We got back on the interstate and before long, I knew sleep would overtake me soon, so Kim drove for the first time on this trip. I snoozed until we got to a place that we could escape the super highway and get back on a regular road where we might actually see something besides orange cones and big trucks. You betcha (that's a favorite saying out here, for those of you who haven't been here) we ditched our plans and decided to take a detour to Pierre (again, around here it is pronounced PIER - they really want to be at the ocean) and see the state capitol. We were amazed that we could just wander in, un-metal detected and unidentified. We met a very hospitable state trooper who told us some fun facts about the building and invited us to go into the governor's office. So we did! Just walked right in like we belonged there, and no one even looked askance. They had a neat sculpture of the Crazy Horse Memorial that was done by Korczak in there, and I took a picture of it. I had taken a bunch of photos already, and I wondered if Homeland Security would be after me soon. I guess middle-aged moms aren't high on the potential terrorist list, thankfully.

Leaving Pierre, we opted to take a road that would follow the curve of the Missouri River as we crossed South Dakota. What a great decision! The river itself was gorgeous and the countryside was green and pastoral. I finally remembered what the landscape of western Nebraska and South Dakota reminded me of - pictures I've seen of Ireland. Lots of green grasses and funny humps and mounds - really pretty and not like anything we have in NC, certainly not many trees! The poor birds here have to use the highway signs to roost on and they must live in the grass right by the side of the road. Maybe they scour the shoulder for litter - we almost hit a gazillion of them. We're thinking they don't get much traffic around these parts. One thing that was most exciting (at least as exciting as bird sightings get) was that between Pierre and Chamberlain was that we saw three stunning pheasants (live) that simply stood by the road and watched us drive by. I backed up (yes, down a state highway) to see if I could photograph one, and as I walked over to where I thought it was, it squawked and flew off. It was so cool - it made an unearthly sound and it flew just over the top of the grasses and then landed in a safe spot away from me.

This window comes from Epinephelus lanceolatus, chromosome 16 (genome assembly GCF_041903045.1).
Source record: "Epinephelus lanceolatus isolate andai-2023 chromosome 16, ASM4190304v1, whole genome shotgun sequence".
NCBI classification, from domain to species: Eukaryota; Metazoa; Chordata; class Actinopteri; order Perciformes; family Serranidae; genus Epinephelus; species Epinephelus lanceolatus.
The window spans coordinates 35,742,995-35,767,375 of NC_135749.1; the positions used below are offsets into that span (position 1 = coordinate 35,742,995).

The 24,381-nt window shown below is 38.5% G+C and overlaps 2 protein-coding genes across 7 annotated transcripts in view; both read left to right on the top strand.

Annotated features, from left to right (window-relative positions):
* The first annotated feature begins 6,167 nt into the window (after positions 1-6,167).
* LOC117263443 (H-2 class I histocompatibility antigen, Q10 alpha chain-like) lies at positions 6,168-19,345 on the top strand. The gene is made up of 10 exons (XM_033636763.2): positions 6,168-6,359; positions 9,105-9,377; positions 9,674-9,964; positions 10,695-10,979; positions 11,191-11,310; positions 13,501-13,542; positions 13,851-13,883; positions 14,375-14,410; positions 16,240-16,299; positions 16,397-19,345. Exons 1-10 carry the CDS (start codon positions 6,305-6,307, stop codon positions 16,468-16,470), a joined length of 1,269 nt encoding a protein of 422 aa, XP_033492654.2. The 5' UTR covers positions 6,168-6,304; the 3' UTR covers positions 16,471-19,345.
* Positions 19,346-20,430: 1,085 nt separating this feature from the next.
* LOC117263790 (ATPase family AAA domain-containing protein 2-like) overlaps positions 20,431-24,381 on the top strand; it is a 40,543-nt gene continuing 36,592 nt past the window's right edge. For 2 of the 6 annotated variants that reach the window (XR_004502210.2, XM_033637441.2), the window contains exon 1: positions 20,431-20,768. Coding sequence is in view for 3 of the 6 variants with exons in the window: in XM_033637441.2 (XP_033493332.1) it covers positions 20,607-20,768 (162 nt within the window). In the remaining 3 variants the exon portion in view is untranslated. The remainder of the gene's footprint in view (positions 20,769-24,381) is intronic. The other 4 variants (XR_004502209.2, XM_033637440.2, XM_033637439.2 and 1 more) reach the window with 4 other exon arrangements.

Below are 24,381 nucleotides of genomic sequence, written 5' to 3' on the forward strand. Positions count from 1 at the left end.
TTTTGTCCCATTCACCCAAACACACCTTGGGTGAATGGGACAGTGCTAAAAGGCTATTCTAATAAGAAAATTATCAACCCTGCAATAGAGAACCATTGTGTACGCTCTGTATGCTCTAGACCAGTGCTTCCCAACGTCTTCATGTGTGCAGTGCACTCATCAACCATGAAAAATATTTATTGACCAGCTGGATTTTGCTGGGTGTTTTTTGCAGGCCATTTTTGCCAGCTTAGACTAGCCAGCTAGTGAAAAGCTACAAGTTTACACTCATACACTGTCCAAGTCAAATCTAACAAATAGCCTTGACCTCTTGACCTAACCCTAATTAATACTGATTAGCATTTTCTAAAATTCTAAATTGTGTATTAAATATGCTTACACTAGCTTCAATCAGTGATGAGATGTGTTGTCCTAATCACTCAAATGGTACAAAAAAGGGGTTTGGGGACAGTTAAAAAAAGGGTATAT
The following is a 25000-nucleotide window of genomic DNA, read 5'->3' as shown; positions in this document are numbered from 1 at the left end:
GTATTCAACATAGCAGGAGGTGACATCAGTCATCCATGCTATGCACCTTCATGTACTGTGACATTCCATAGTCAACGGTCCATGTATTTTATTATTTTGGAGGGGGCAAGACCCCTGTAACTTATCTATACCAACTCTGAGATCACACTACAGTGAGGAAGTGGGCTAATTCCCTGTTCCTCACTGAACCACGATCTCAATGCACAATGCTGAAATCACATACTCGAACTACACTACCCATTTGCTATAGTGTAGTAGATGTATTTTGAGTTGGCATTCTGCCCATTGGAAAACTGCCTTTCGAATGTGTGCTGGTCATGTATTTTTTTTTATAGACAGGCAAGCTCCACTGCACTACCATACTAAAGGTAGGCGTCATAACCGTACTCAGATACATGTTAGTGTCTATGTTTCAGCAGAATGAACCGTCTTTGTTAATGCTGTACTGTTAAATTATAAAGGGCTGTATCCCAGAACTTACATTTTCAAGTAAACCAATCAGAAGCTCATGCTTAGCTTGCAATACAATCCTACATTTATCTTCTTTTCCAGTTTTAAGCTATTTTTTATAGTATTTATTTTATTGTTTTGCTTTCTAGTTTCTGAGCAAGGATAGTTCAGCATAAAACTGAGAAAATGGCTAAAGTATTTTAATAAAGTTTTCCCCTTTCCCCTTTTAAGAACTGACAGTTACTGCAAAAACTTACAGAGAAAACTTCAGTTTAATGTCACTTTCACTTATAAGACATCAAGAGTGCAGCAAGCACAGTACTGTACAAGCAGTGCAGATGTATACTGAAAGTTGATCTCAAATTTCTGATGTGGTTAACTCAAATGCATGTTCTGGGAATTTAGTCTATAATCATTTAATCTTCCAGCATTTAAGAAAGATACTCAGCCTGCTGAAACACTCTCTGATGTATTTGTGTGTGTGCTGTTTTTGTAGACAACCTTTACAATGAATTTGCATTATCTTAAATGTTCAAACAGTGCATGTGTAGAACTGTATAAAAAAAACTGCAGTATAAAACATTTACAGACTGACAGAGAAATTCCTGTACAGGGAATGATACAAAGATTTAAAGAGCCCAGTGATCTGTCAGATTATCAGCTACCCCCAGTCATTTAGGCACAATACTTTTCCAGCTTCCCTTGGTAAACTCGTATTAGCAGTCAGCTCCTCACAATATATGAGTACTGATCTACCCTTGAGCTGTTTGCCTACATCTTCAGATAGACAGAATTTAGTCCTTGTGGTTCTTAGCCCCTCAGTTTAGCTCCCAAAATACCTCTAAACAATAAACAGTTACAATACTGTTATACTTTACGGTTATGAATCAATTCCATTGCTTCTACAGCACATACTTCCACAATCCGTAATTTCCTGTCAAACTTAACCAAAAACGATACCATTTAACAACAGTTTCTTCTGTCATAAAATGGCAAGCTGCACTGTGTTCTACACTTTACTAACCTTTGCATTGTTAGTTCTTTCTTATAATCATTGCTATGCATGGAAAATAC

Once in Chamberlain, it was supper time, so we were trying to find Al's Oasis, a restaurant we had read about somewhere. To do so, we had to go over a very narrow, very old steel truss bridge. We were thinking the interstate might be a good option for the return. Al's turned out to be the "biggest stop for the next 200 miles" - until Wall Drugs - and while it wasn't as overwhelming as Wall, it was not exactly what we were expecting. We'd both been craving a good steak ever since we'd been in what's supposed to be the good steak section of the country, so we ordered filets. Most everyone else there was having the salad bar, which came complete with turkey vegetable soup and a pizza casserole. We're still craving that good steak.

You may remember that Al's was where we had planned to eat lunch, and since it was getting late and we had a date at the Corn Palace in Mitchell, we hopped into the fast lane of I-90. We already knew we had missed visiting hours at the Enchanted Doll Museum (just across the street from the Corn Palace) and that the palace itself would be closed, but it was a must-see on our list. I had been here before (!) but Kim had not. For those of you with no idea what I could possibly be talking about, check out www.cornpalace.com for sort of an idea. It's one of those things you really have to see. It's a big building with minarets and the outside consists of murals made out of corn (the whole ear, not a bunch of kernels) and other plant materials. The theme changes yearly - this year it is Rodeo 2007. Graduation (high school) will be there on Sunday!


The sun was setting, so we followed our rule and took the interstate into Sioux Falls. This was one of the few places I had not made hotel reservations for, and imagine our surprise when we learned that the Hampton, Homewood Suites, and Holiday Inn Express were all booked (just with business travelers, no special events!) and we felt lucky to get a room at the Fairfield. After we finally found it (it says it's at the mall, and it really is - you drive through the mall parking lot to get there) we figured it had rooms because no one could find it. Whatever the reason, we were thankful and we pulled in the lot about 10 PM. We quaffed our nightly brews and had it not been for Bigfoot, who was in the room above us, we would have fallen asleep immediately. As it was, we were comatose by 11:30 and slept until Bigfoot woke up. Who needs alarm clocks?

Jan (the ADD bird chaser)

2 comments:

Girl Reporter said...

So wait...y'all will stop and back up a highway for birds, yet we didn't stop for the testicle festival? I think maybe this whole roadtrip is making up for the fact that you didn't want to take pictures of the testicle fest sign.

Jeanne said...

I just returned from Korea and am having a chance to catch up on your adventure. I have to say that the Corn Palace was one of my all time favorite places to welcome me to the west.

Safe travels! Glad to see you are able to get the pictures up.

JP, from Santa Claus